What would happen, IF…? Question Time about Estate Planning and Will Scenarios

Just like every individual’s asset situation is different, every family’s situation is equally different, especially when there are children, grandchildren and descendants of second marriages involved.

Sometimes a person wants to make sure the “black sheep of the family” don’t get their hands on their legacy. Without knowing how to properly set up your asset structure by undertaking a proper Estate Planning process, chances are you might get caught out.  Check out the following questions and scenarios to see, if your situation might fit one of these examples?

If this has made you think, and raised your own questions to which you want some straight answers, get started now and click here to contact the Team at Straight Money Talk for a FREE “Money Health Check”, or simply call us on 1300 416 590 to arrange some time with us.


About the Will

1. What are the requirements for a Will to be legal?

2. How many signed copies of my Will do I need?

3. Where should I keep my Will?

4. If I am in my 20s and don’t own much in the way of property or assets, should I draw up a Will anyhow?


Parents, children, grandchildren, and in-laws

1. Margaret left her estate to her four daughters, provided that they would then leave it to their children. Catherine, one of her daughters, died just before Margaret, who has not yet made a new Will. What does this mean if Margaret died now?

2. The settling of my parent’s will was extremely delayed and apparently due to the absence of an “attestation clause”.  What does that mean?

3. My father is old and cannot walk or use his arms and hands much anymore, so he needed to go into a high-care facility. Now he wants to make a new Will, but cannot sign it due to the mobility restrictions of his ill health. Can he do what he wants to leave his legacy?

4. Both Rita and Gary have children from previous marriages.  They want all they own to be divided equally amongst all five children after their death. What can they do to avoid any fight over the inheritance, and what would happen, if one of the parents survived the other and decided to change the Will again?

5. My Mother is old and fragile, and recently it was discovered that she has the onset of Alzheimer’s disease, but she still has periods where she is alert and in charge of her faculties. She wants to change her Will. How can this best be done?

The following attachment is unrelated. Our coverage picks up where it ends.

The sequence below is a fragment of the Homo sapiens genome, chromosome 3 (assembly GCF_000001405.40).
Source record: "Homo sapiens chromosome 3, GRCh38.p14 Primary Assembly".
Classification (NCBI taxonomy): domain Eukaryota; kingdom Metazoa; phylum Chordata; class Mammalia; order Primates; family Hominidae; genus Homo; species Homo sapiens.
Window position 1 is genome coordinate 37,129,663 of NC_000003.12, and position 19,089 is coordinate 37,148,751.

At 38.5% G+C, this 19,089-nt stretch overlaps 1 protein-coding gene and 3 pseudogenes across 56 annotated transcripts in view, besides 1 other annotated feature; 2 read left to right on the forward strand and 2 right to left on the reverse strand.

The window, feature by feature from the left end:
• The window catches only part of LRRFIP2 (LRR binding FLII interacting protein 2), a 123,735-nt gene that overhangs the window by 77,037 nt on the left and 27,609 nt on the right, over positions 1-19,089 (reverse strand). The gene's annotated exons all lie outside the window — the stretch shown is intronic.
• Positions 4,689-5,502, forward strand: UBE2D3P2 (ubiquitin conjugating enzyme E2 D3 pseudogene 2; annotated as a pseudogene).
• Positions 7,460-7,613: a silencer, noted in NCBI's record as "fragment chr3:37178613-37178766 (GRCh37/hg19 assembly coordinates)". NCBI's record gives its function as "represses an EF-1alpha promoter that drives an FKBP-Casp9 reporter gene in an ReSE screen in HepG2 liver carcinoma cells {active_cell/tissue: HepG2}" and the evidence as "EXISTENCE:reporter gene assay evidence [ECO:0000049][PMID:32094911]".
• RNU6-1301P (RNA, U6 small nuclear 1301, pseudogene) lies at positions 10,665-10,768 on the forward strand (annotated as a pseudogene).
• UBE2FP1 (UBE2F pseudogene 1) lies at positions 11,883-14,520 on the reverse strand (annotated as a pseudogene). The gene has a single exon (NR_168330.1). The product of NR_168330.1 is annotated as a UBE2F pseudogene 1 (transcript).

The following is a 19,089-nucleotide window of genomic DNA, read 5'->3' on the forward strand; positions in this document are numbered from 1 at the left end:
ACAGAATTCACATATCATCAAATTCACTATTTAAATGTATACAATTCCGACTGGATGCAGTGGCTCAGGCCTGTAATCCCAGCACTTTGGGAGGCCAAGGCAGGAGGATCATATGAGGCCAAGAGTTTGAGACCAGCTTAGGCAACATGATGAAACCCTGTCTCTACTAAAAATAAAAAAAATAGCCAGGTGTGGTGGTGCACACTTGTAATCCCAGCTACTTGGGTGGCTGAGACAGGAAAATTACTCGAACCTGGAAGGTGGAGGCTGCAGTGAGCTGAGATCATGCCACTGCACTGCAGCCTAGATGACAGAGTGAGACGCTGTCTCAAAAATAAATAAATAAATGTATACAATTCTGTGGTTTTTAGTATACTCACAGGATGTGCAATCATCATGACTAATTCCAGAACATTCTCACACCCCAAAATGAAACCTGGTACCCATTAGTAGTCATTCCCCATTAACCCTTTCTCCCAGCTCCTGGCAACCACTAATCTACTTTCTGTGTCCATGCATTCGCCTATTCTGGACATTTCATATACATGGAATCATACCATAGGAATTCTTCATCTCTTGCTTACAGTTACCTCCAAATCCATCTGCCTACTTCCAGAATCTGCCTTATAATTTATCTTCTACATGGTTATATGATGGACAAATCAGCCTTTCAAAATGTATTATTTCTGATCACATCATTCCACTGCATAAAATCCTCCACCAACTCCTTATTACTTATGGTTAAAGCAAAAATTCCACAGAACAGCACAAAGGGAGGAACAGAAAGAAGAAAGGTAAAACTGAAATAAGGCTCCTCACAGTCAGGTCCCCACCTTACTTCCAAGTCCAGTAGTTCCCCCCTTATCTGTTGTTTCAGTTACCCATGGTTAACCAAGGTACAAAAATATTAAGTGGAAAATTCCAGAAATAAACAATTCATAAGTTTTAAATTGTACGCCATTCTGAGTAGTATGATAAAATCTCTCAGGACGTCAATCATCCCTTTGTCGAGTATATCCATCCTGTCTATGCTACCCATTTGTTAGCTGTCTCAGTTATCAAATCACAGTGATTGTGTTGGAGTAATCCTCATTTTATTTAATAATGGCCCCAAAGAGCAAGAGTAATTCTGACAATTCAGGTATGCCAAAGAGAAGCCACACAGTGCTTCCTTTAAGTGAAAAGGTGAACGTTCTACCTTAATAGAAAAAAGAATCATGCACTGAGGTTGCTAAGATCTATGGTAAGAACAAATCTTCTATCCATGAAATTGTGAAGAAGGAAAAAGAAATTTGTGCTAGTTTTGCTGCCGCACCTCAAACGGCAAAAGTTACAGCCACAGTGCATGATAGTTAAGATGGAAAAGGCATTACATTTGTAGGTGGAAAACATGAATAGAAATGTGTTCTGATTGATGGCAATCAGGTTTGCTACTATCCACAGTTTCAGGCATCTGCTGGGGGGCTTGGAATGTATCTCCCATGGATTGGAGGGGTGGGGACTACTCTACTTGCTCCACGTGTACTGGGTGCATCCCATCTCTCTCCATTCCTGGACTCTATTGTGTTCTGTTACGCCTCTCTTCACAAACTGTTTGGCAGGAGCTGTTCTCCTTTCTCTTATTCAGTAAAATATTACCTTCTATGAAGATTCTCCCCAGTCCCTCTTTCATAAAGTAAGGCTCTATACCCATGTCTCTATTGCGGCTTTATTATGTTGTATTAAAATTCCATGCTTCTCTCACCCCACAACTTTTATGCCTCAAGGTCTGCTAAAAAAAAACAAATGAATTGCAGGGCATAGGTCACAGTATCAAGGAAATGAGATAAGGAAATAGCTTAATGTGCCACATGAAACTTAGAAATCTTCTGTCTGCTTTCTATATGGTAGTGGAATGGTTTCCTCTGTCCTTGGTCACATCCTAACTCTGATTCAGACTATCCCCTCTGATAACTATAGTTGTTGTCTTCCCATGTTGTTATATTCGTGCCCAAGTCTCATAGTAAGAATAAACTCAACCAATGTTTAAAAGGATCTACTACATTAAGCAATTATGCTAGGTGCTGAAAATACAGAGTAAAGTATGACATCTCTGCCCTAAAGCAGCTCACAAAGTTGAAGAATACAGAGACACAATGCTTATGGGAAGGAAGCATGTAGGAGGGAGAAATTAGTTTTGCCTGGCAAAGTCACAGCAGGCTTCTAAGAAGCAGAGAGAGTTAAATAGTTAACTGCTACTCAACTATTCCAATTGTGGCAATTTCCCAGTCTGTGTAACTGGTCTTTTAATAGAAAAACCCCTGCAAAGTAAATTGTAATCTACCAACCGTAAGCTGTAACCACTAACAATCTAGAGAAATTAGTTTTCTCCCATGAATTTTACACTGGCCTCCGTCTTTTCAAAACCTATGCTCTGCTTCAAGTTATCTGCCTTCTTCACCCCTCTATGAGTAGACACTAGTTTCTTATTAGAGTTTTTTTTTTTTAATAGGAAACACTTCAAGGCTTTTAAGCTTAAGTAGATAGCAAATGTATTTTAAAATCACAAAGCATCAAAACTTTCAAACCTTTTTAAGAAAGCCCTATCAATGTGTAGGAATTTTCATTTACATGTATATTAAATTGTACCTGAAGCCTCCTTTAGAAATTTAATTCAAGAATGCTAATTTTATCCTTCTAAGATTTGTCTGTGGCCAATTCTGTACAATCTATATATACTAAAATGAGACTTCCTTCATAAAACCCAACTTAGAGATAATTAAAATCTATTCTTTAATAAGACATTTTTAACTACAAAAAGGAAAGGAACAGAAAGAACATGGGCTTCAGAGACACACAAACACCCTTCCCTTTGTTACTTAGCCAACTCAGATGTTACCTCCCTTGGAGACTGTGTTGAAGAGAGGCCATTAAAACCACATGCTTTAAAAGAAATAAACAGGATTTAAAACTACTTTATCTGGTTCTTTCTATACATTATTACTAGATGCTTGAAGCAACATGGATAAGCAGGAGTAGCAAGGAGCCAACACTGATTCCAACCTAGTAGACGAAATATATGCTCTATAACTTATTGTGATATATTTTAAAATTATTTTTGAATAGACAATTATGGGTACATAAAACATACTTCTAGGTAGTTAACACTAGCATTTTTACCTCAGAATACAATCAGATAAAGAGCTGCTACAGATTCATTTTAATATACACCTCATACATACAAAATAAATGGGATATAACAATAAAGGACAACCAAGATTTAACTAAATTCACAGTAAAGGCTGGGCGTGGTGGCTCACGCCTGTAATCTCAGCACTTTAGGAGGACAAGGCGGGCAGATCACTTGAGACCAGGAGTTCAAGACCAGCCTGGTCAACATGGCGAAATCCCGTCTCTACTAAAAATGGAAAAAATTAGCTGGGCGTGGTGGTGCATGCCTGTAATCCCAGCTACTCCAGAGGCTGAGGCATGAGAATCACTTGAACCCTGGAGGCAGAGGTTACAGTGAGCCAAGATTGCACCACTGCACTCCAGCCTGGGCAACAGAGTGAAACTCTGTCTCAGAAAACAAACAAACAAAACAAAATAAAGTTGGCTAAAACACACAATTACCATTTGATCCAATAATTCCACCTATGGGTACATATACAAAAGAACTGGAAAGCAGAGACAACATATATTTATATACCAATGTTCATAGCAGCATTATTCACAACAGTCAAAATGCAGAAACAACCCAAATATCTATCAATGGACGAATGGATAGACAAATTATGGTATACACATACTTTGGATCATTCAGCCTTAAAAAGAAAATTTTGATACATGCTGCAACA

6. Do my husband and I have to draw up separate Wills or can we just have one Will to cover both of us?

Cash, superannuation, shares and property

1. Glenda has stipulated in her Will that all of her real estate properties should be sold and the proceeds distributed to her three adult children.  The siblings agree that it makes no sense and think they should keep the property. What can they do?

2. How can I make sure that my wife will have immediate access to money in my bank account if I die unexpectedly.

3. Can my superannuation payout from my Super Fund be challenged  when I die, and what can I do to protect it from any challenges, so that my beneficiaries will receive the money?

4. Jim and Lisa married and Jim moved in with Lisa into her family home, which she inherited not long before they got married. The property is only in Lisa’s name. She wants to keep it that way because she does not want Jim’s family to inherit this house if she dies before him. What else can she do to guarantee that the family in-law won’t get it.

5. My sister died recently and left us her holiday house with a clause not to sell it. She was still paying it off when she died. I cannot afford to repay the holiday house mortgage and my own. The location and state of repair of the house makes it almost impossible to rent it out to help cover the mortgage. Can I refuse to accept this holiday house?

6. Nicole is scared that her husband might remarry after she dies and sell off the jointly owned share portfolio which was set up to eventually go to their children. Can she add any clauses to her Will to avoid this?

You can see that there can be a myriad of scenarios that need careful consideration to enable you to leave the legacy that YOU want, without it being challenged by someone in your family.  It’s better to set things straight before it’s too late. Call us on 1300 416 590 to arrange your FREE “Money Health Check” now.

Copyright © 2011 Robert Bauman

Disclaimer: This information (including taxation) is general in nature and is for Australian residents only. It does not consider your individual circumstances or needs. Do not act until you seek professional advice and consider a Product Disclosure Statement. To find out more about services provided by Straight Money Talk Pty Ltd please visit my website.